October 27, 2020

How Virtual Coaching Has Helped My New Teachers Improve

As a retired special education professor and consultant for 40+ years in Connecticut schools, I have relied on conventional classroom observations, private feedback meetings, and conversations with administrators to improve educators’ competence and professional development. While classroom recordings were occasionally available to generate problem solving ideas, the practice was often underutilized when coaching approximately 1,300 PK-12th grade educators.

When the coronavirus pandemic closed Connecticut schools in early spring, my coaching assignments were radically altered. From March to May of 2020, I provided virtual coaching to a group of beginning secondary teachers representing Connecticut’s Alternate Route to Certification program, which caters to prospective candidates seeking a one-year training. Each teacher was completing their certification practicum in a variety of districts, both suburban and urban. In response to the coronavirus situation, these individuals adopted distance learning procedures, a completely new experience with minimal preparation or guidance. Whether business, English, math, science, or technology, all lessons were recorded. Through video I communicated with each teacher on four separate occasions to analyze their overall performance on a formalized state evaluation rubric.  

Though older and inexperienced, these educators’ skills required extensive coaching to achieve their respective school’s new expectations for a remote teaching environment, particularly in communities with persistent student struggles. Transferring curricula scope and sequence from conventional instruction to distance learning proved a major challenge throughout their placements. Redesigning lesson content to incorporate technology was initially difficult, especially complementing students’ diverse learning requirements. Utilizing Google Slides, Schoology, and Nearpod, among others, required familiarity and expertise. Middle school accommodations, in general, mandated a greater variety of visual aids, learning packets, and applied projects to sustain student participation. High school instruction emphasized reading, creative writing, and analysis of material to achieve results.

Relying on virtual coaching was a novel experience for myself, as decades of coaching involved in-person observations and discussion. Having access to recorded lessons throughout the four evaluations was extremely beneficial to assist these trainees’ skill development. I always concentrated on their differentiated lesson modifications, assessment procedures, and interpersonal bonding with students. Subtle adjustments in time management, pacing, and engagement activities required experimentation, as evident by examining videos during the six–week period. Without video recordings, identifying areas of progress and future improvement goals would be too subjective.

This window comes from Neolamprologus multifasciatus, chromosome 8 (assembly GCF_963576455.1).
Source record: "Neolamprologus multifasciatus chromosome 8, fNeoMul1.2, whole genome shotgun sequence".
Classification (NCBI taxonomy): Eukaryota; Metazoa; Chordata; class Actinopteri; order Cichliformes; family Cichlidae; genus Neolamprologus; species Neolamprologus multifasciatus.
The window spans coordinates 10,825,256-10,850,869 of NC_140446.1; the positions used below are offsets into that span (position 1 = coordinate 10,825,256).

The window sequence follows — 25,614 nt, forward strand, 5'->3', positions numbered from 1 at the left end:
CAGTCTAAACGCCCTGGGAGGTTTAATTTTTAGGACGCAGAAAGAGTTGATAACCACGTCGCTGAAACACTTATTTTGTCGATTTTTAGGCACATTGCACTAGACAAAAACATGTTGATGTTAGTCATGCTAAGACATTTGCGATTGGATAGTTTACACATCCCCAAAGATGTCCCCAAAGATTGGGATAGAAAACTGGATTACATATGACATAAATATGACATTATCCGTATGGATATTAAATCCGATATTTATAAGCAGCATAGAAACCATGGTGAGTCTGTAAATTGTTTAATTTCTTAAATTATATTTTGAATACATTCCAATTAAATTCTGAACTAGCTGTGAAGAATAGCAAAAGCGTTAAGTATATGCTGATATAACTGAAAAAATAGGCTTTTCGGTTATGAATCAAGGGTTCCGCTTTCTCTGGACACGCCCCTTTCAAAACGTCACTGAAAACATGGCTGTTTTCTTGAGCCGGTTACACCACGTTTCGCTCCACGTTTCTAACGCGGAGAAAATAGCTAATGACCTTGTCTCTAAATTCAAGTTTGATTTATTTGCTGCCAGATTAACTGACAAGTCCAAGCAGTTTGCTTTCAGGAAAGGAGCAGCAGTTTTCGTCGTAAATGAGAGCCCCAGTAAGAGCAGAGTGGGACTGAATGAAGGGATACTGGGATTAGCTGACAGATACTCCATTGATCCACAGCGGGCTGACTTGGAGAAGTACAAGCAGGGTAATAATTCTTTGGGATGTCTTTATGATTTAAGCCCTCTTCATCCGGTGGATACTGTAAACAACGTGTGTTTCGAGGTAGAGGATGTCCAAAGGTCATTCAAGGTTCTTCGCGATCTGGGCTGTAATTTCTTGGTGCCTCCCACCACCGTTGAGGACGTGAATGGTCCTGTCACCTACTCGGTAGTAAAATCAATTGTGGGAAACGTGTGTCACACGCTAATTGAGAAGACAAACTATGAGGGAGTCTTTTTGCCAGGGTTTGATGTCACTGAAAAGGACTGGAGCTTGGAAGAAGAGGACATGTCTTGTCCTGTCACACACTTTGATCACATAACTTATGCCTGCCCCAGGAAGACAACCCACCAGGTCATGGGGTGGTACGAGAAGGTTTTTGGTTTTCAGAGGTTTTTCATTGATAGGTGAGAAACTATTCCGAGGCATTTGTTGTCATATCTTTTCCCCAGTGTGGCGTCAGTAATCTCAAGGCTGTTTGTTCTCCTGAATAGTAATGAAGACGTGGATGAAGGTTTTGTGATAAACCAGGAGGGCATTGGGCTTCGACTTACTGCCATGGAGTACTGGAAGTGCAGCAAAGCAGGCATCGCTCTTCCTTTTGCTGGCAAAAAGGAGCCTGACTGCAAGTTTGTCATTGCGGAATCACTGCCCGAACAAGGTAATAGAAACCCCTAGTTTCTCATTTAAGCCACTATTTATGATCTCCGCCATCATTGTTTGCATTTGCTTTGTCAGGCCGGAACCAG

Another related area of frustration involved students’ absenteeism during scheduled lesson time blocks. Their reliable participation and commitment were disrupted by a combination of internet availability, parental investment, and students’ accountability. Reviewing the virtual classroom footage revealed the interaction of instructional practices, engagement procedures, and teacher – student compatibility on attendance. By analyzing segments of videos, chunking lesson components into smaller tasks, using self-evaluation rubrics, and applying group reinforcement, by example, frequently improved students’ receptiveness and performance.  

In addition to these benefits, virtual coaching incidentally helped these new teachers understand stressors associated with mastering their craft. Anticipating daily challenges, adjusting instructional methods, and accommodating students’ unique requirements created psychological discomfort across the group. This unanticipated dilemma impacted everyone, regardless of age or background. While pre-service preparation rarely explores this reality, recorded lessons exposed this vulnerability when students’ apathy or resistance interrupted learning. A noticeable increase in teachers’ bodily tension, negative facial expressions, and composure were evident during these exchanges. Though typically unrecognized, virtual classroom footage revealed a consistent pattern of reactions that demanded remediation. Discussions centered on proactive recommendations to express positive emotions and calming responses, a task for these non-traditional educators.

While initially awkward, these interactions became quite natural, offering a non- threatening exchange that focused on teachers’ personal awareness and demeanor. Each teacher’s personality, emotional temperament, and style were evident using this format, which was validated by their reactions to students’ social-emotional issues. Whether benign or overt, smiling, sensitivity, frustration, and rigidity, among others, were recognizable reactions. An awareness of students’ neediness and sense of isolation with distance learning was enhanced by noting their different verbal and affective exchanges that interrupted instruction, including distractibility and anxiety. Highlighting these moments further illustrates the neutrality of video to sensitize teachers’ alertness and cue possible action. This self-reflection proved an invaluable outcome for a potential long-term career, especially teaching emerging adolescents.  

Overall, virtual coaching is an enriching, video-based environment to examine educators’ preparation for a career in education. It provides a legitimate format to offer constructive dialogue and recommendations with minimal resistance, a necessity in today’s constantly evolving profession.

Learn how educators are regularly receiving effective instructional feedback by clicking here.


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